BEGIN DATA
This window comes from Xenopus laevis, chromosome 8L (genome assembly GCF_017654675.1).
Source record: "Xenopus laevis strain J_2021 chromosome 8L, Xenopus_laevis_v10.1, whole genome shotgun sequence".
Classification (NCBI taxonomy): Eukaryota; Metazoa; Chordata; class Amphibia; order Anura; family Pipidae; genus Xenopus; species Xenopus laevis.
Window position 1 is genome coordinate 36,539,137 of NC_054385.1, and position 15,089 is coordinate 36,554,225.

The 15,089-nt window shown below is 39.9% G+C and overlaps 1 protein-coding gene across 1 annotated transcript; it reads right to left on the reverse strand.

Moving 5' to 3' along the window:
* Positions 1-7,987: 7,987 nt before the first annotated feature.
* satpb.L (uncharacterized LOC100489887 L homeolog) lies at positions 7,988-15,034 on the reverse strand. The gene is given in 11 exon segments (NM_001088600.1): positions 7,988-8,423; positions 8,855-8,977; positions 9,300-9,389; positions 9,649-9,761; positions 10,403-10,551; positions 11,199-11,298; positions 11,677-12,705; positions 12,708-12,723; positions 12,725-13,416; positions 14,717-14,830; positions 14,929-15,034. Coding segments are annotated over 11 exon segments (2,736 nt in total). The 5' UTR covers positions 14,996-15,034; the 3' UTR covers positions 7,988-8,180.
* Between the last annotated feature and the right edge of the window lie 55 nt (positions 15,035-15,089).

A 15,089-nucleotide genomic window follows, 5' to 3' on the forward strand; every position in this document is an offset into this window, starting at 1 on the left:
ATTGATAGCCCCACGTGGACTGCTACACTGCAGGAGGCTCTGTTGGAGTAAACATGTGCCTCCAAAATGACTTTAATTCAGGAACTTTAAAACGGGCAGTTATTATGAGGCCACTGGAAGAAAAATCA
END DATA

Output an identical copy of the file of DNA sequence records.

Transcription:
This window comes from Xenopus laevis, chromosome 8L (genome assembly GCF_017654675.1).
Source record: "Xenopus laevis strain J_2021 chromosome 8L, Xenopus_laevis_v10.1, whole genome shotgun sequence".
Classification (NCBI taxonomy): Eukaryota; Metazoa; Chordata; class Amphibia; order Anura; family Pipidae; genus Xenopus; species Xenopus laevis.
Window position 1 is genome coordinate 36,539,137 of NC_054385.1, and position 15,089 is coordinate 36,554,225.

The 15,089-nt window shown below is 39.9% G+C and overlaps 1 protein-coding gene across 1 annotated transcript; it reads right to left on the reverse strand.

Moving 5' to 3' along the window:
* Positions 1-7,987: 7,987 nt before the first annotated feature.
* satpb.L (uncharacterized LOC100489887 L homeolog) lies at positions 7,988-15,034 on the reverse strand. The gene is given in 11 exon segments (NM_001088600.1): positions 7,988-8,423; positions 8,855-8,977; positions 9,300-9,389; positions 9,649-9,761; positions 10,403-10,551; positions 11,199-11,298; positions 11,677-12,705; positions 12,708-12,723; positions 12,725-13,416; positions 14,717-14,830; positions 14,929-15,034. Coding segments are annotated over 11 exon segments (2,736 nt in total). The 5' UTR covers positions 14,996-15,034; the 3' UTR covers positions 7,988-8,180.
* Between the last annotated feature and the right edge of the window lie 55 nt (positions 15,035-15,089).

A 15,089-nucleotide genomic window follows, 5' to 3' on the forward strand; every position in this document is an offset into this window, starting at 1 on the left:
ATTGATAGCCCCACGTGGACTGCTACACTGCAGGAGGCTCTGTTGGAGTAAACATGTGCCTCCAAAATGACTTTAATTCAGGAACTTTAAAACGGGCAGTTATTATGAGGCCACTGGAAGAAAAATCA